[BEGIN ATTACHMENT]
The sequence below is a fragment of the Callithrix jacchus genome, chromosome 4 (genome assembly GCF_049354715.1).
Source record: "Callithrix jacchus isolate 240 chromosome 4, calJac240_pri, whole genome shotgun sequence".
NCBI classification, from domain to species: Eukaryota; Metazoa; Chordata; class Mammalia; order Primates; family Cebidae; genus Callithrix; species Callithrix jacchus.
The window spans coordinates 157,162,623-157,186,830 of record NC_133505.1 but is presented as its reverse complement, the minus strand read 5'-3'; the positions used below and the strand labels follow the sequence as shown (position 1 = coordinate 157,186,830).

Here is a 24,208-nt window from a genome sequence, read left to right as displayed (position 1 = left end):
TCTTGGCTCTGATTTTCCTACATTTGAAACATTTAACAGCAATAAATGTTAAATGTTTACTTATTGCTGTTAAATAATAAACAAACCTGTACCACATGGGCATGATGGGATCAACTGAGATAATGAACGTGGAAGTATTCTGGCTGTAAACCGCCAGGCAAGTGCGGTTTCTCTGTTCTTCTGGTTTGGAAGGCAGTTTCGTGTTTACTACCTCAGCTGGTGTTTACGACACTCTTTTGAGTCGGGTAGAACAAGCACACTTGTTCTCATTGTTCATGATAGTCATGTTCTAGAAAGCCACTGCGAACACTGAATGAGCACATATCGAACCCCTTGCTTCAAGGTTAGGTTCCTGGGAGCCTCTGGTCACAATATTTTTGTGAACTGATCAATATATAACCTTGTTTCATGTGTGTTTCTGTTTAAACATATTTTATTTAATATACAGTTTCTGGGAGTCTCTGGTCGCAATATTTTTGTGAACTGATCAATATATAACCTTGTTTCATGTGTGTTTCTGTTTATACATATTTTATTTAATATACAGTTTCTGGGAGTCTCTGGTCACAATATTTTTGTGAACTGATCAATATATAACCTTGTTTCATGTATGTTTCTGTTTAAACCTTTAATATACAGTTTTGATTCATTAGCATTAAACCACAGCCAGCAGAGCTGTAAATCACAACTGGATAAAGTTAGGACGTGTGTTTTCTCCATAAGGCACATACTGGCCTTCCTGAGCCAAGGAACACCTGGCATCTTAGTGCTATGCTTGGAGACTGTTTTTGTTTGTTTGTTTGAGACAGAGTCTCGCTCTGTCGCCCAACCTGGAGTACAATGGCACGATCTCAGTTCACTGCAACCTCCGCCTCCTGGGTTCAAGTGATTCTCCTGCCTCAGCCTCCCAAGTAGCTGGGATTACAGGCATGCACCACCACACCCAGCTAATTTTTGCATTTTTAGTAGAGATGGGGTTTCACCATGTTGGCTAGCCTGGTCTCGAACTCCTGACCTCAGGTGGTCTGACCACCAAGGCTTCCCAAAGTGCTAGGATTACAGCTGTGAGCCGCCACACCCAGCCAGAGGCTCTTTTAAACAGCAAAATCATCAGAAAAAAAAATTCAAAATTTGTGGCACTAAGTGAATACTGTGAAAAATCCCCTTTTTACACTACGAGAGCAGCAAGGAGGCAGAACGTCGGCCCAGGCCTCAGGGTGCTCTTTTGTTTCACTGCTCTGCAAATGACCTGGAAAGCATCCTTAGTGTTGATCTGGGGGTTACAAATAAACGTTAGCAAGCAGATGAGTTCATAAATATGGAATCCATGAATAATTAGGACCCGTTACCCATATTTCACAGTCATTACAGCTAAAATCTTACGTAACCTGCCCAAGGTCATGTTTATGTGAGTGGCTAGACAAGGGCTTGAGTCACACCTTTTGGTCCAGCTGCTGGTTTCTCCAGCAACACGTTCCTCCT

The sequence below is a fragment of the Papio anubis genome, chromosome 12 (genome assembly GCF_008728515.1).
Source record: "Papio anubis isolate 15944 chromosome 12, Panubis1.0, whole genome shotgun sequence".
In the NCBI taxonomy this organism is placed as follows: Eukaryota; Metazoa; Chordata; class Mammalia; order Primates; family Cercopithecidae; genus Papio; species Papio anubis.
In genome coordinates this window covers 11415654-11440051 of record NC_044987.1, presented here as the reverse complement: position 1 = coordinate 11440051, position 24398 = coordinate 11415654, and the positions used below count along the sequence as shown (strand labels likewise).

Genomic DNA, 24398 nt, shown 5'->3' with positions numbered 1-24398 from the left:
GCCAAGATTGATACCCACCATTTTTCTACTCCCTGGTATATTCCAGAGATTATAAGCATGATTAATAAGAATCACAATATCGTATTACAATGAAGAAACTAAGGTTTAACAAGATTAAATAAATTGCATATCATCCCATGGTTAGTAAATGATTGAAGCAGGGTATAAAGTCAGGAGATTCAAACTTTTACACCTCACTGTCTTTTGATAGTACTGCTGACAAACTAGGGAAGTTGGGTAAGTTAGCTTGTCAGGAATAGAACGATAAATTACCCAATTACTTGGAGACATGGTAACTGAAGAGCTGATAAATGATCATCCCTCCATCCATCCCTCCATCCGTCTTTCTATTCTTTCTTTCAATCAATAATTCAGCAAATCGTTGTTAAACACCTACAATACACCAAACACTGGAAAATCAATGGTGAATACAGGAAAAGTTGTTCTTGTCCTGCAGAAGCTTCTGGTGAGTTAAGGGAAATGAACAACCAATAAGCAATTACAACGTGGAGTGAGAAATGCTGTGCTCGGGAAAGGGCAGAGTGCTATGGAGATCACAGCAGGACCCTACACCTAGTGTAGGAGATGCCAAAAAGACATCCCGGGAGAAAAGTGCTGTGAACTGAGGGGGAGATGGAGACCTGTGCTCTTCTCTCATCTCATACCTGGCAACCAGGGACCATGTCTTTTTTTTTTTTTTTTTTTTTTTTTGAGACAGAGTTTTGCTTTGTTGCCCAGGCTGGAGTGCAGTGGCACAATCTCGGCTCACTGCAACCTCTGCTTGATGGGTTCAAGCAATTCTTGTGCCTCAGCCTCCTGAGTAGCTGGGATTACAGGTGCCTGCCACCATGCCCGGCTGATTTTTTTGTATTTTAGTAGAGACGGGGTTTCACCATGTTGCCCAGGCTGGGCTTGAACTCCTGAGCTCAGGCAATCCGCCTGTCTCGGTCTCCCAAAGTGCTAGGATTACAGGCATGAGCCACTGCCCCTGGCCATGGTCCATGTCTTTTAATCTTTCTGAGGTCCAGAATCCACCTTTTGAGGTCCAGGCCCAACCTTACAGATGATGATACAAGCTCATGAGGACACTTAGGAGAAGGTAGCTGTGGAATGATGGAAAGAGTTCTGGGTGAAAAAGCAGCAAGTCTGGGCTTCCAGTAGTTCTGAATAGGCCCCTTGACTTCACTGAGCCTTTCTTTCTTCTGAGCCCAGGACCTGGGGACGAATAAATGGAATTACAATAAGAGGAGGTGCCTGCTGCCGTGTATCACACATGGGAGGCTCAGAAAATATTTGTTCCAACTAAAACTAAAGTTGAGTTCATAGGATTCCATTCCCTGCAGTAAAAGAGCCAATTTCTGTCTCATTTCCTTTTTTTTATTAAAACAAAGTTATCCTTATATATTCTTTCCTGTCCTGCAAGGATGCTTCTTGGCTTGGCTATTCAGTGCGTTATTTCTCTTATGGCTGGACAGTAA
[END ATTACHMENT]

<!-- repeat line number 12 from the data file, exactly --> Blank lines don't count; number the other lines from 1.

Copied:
GCCAAGATTGATACCCACCATTTTTCTACTCCCTGGTATATTCCAGAGATTATAAGCATGATTAATAAGAATCACAATATCGTATTACAATGAAGAAACTAAGGTTTAACAAGATTAAATAAATTGCATATCATCCCATGGTTAGTAAATGATTGAAGCAGGGTATAAAGTCAGGAGATTCAAACTTTTACACCTCACTGTCTTTTGATAGTACTGCTGACAAACTAGGGAAGTTGGGTAAGTTAGCTTGTCAGGAATAGAACGATAAATTACCCAATTACTTGGAGACATGGTAACTGAAGAGCTGATAAATGATCATCCCTCCATCCATCCCTCCATCCGTCTTTCTATTCTTTCTTTCAATCAATAATTCAGCAAATCGTTGTTAAACACCTACAATACACCAAACACTGGAAAATCAATGGTGAATACAGGAAAAGTTGTTCTTGTCCTGCAGAAGCTTCTGGTGAGTTAAGGGAAATGAACAACCAATAAGCAATTACAACGTGGAGTGAGAAATGCTGTGCTCGGGAAAGGGCAGAGTGCTATGGAGATCACAGCAGGACCCTACACCTAGTGTAGGAGATGCCAAAAAGACATCCCGGGAGAAAAGTGCTGTGAACTGAGGGGGAGATGGAGACCTGTGCTCTTCTCTCATCTCATACCTGGCAACCAGGGACCATGTCTTTTTTTTTTTTTTTTTTTTTTTTTGAGACAGAGTTTTGCTTTGTTGCCCAGGCTGGAGTGCAGTGGCACAATCTCGGCTCACTGCAACCTCTGCTTGATGGGTTCAAGCAATTCTTGTGCCTCAGCCTCCTGAGTAGCTGGGATTACAGGTGCCTGCCACCATGCCCGGCTGATTTTTTTGTATTTTAGTAGAGACGGGGTTTCACCATGTTGCCCAGGCTGGGCTTGAACTCCTGAGCTCAGGCAATCCGCCTGTCTCGGTCTCCCAAAGTGCTAGGATTACAGGCATGAGCCACTGCCCCTGGCCATGGTCCATGTCTTTTAATCTTTCTGAGGTCCAGAATCCACCTTTTGAGGTCCAGGCCCAACCTTACAGATGATGATACAAGCTCATGAGGACACTTAGGAGAAGGTAGCTGTGGAATGATGGAAAGAGTTCTGGGTGAAAAAGCAGCAAGTCTGGGCTTCCAGTAGTTCTGAATAGGCCCCTTGACTTCACTGAGCCTTTCTTTCTTCTGAGCCCAGGACCTGGGGACGAATAAATGGAATTACAATAAGAGGAGGTGCCTGCTGCCGTGTATCACACATGGGAGGCTCAGAAAATATTTGTTCCAACTAAAACTAAAGTTGAGTTCATAGGATTCCATTCCCTGCAGTAAAAGAGCCAATTTCTGTCTCATTTCCTTTTTTTTATTAAAACAAAGTTATCCTTATATATTCTTTCCTGTCCTGCAAGGATGCTTCTTGGCTTGGCTATTCAGTGCGTTATTTCTCTTATGGCTGGACAGTAA